A mysterious ring of microwaves
Some 50 years ago, astronomers discovered a mysterious structure that covers a third of the sky and called it Loop I.
Today, how this giant celestial mystery formed is still not fully solved, but thanks to the European Space Agency’s Planck satellite, we now have the best image of it.
Estimates to the centre of the spherical bubble vary from 400 to 25,000 light-years because astronomers don’t know how close it is to us.
What astronomers do know is Loop I shows up in many different wavelengths, from radio waves to gamma rays. Planck captured this image using microwaves and the colours reflect polarisation – the direction in which the microwaves are oscillating.
Integrated circuits etched on silicon
Crammed together on a single piece of silicon, 35 replicas of five different space chips are etched onto this 20-centimetre wafer. Each chip is designed by different companies and destined for multiple projects.
They incorporate up to about 10 million transistors or basic circuit switches to give Europe’s space missions the ability to perform various specialised tasks such as data handling, communications processing or attitude control.
With high fabrication costs, cramming the various chips onto the same silicon wafer saves money.
Once tested for functionality, the chips on the wafer are chopped up and packaged for use, then mounted on printed circuit boards for connection with other components.
Protecting our oceans
Across our blue planet on 8 June, the United Nations celebrated the ocean, its importance in our lives and how to protect it.
“Healthy oceans, healthy planet” raised awareness of the devastating impact plastic debris has on wildlife, climate and health.
Marine plastics are distributed throughout the ocean, from the Arctic all the way to the Antarctic, from the surface to the ocean floor.
Around four to 12 million tonnes of plastic is dumped into the ocean each year. Plastic doesn’t decompose completely but it does break into millimetre-sized particles called microplastics. Animals mistake microplastics for food, which doesn’t just affect their health, but also ours, scientists fear.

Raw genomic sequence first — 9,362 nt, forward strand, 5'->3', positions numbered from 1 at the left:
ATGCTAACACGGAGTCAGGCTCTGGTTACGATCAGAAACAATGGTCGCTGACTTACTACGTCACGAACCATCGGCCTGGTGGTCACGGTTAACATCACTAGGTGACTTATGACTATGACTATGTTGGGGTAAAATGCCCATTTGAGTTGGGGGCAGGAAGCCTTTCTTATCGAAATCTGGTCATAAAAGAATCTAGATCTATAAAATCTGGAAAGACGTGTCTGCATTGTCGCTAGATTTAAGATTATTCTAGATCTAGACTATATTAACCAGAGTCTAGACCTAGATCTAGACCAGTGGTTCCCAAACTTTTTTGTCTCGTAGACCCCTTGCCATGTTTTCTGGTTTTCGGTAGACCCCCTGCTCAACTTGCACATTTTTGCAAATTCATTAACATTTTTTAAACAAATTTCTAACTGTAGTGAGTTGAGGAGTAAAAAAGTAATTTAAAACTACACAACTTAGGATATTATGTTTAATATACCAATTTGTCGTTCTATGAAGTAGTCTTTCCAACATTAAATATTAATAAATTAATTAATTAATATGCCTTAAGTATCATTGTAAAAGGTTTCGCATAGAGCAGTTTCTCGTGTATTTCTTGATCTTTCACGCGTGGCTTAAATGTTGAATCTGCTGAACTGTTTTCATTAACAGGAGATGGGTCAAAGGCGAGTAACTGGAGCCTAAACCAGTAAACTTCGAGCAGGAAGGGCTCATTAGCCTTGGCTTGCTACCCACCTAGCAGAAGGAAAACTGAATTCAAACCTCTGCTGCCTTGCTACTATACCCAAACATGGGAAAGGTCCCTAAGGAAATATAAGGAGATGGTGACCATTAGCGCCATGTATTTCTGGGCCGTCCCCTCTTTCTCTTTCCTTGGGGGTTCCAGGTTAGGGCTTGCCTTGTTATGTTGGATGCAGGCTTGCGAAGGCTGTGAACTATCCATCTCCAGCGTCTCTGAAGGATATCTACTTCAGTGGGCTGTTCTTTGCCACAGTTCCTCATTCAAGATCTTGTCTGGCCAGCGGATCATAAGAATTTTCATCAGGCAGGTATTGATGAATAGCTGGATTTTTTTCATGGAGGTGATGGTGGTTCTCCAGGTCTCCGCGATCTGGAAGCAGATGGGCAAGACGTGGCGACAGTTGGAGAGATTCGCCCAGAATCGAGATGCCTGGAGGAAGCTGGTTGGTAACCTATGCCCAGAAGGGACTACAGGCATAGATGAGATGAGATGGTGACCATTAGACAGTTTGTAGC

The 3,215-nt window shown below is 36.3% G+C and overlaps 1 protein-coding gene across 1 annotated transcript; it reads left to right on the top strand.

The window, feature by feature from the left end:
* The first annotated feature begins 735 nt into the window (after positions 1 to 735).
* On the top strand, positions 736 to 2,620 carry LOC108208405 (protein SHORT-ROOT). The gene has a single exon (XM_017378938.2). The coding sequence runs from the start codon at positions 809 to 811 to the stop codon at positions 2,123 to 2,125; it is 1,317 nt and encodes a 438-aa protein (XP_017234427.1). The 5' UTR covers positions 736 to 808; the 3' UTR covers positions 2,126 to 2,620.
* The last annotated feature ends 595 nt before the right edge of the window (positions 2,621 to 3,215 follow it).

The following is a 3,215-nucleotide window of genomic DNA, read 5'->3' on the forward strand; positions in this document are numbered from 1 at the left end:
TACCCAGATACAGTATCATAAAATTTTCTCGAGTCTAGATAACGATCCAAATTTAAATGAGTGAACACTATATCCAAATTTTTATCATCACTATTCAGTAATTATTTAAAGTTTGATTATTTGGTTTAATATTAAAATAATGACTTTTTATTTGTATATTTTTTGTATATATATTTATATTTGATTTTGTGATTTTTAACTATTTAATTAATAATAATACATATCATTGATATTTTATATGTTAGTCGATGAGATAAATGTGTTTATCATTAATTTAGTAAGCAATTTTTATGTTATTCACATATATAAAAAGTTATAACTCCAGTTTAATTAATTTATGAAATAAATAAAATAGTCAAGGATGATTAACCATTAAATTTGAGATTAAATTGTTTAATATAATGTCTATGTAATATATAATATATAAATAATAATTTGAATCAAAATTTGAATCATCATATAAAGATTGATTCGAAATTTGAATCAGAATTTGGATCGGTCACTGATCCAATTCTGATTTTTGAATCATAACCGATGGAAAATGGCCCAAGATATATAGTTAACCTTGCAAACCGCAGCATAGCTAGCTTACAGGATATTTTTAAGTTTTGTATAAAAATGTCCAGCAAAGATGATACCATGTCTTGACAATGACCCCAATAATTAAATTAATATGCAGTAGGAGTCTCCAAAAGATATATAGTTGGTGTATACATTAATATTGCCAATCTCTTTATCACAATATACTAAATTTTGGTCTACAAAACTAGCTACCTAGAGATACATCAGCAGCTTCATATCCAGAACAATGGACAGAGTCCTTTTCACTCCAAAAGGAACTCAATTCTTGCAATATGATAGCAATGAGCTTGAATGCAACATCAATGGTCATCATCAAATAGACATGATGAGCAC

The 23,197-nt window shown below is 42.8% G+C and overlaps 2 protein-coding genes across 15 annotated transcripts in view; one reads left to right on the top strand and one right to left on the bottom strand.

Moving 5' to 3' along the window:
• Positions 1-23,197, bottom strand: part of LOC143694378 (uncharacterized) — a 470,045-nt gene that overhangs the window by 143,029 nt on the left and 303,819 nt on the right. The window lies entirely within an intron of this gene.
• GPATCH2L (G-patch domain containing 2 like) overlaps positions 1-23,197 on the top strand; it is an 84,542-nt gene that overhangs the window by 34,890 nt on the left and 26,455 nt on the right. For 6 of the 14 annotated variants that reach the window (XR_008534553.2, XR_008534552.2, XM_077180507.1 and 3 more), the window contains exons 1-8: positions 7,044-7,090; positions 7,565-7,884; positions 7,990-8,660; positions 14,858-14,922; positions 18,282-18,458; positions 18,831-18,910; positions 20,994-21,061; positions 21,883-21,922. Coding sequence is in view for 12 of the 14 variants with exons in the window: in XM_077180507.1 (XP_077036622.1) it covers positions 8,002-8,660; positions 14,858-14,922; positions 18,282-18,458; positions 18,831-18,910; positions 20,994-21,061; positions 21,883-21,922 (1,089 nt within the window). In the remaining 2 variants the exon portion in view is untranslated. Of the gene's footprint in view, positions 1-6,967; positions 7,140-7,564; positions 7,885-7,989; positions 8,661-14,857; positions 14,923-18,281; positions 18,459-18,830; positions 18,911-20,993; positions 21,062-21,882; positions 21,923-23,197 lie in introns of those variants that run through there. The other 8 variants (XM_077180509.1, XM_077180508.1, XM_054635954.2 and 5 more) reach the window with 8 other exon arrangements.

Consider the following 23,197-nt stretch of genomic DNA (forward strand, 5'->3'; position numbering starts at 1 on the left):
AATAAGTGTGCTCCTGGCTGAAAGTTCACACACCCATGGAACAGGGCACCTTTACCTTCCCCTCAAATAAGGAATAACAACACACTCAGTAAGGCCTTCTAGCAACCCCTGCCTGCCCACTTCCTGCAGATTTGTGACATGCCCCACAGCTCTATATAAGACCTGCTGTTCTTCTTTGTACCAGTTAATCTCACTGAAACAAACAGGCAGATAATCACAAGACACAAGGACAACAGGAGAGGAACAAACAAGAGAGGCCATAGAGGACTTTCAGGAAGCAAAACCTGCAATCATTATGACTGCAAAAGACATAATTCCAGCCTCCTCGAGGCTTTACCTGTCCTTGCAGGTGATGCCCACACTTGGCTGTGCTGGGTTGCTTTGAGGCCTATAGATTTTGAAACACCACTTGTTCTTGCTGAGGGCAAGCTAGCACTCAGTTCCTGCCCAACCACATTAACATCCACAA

A satellite eye on Mount Ruapehu
On a busy day in winter, you can find thousands of people skiing the slopes of Mount Ruapehu, a 2,797-metre peak on New Zealand’s North Island.
Skiers and snowboarders on Ruapehu have the usual hazards, but they also have another, less-common threat to contend with – that a lahar, a river of liquefied ash and mud, may come streaming down the mountain behind them.
One of the most active volcanoes in New Zealand, Mount Ruapehu has erupted 66 times in the past 10,000 years or so, according to the Global Volcanism Program.
The threat of lahars, combined with the large numbers of people regularly using the mountain, has prompted geologists to monitor Ruapehu for signs of unrest. Scientists frequently look for signs of impending activity and satellites such as the Advanced Spaceborne Thermal Emission and Reflection Radiometer (ASTER) offer them another perspective. They can detect thermal infrared wavelengths and observe volcanoes on the verge of erupting.
Hubble rocks with a heavy metal home
The 10.5-billion-year-old globular cluster NGC 6496 is home to heavy metal stars of a celestial kind! It is filled with stars enriched with much higher proportions of metals (elements heavier than hydrogen and helium) than stars found in similar clusters.
Residing about 35,000 light-years away in the southern constellation of Scorpius (The Scorpion), NGC 6496 hosts a selection of long-period variables — giant pulsating stars whose brightness can take up to, and even over, 1,000 days to change — and short-period eclipsing binaries, which dim when eclipsed by a stellar companion.
The nature of the variability of these stars can reveal important information about their mass, radius, luminosity, temperature, composition and evolution, providing astronomers measurements that would be difficult or even impossible to obtain through other methods.
Robyn Adderly is the Art Director of COSMOS.
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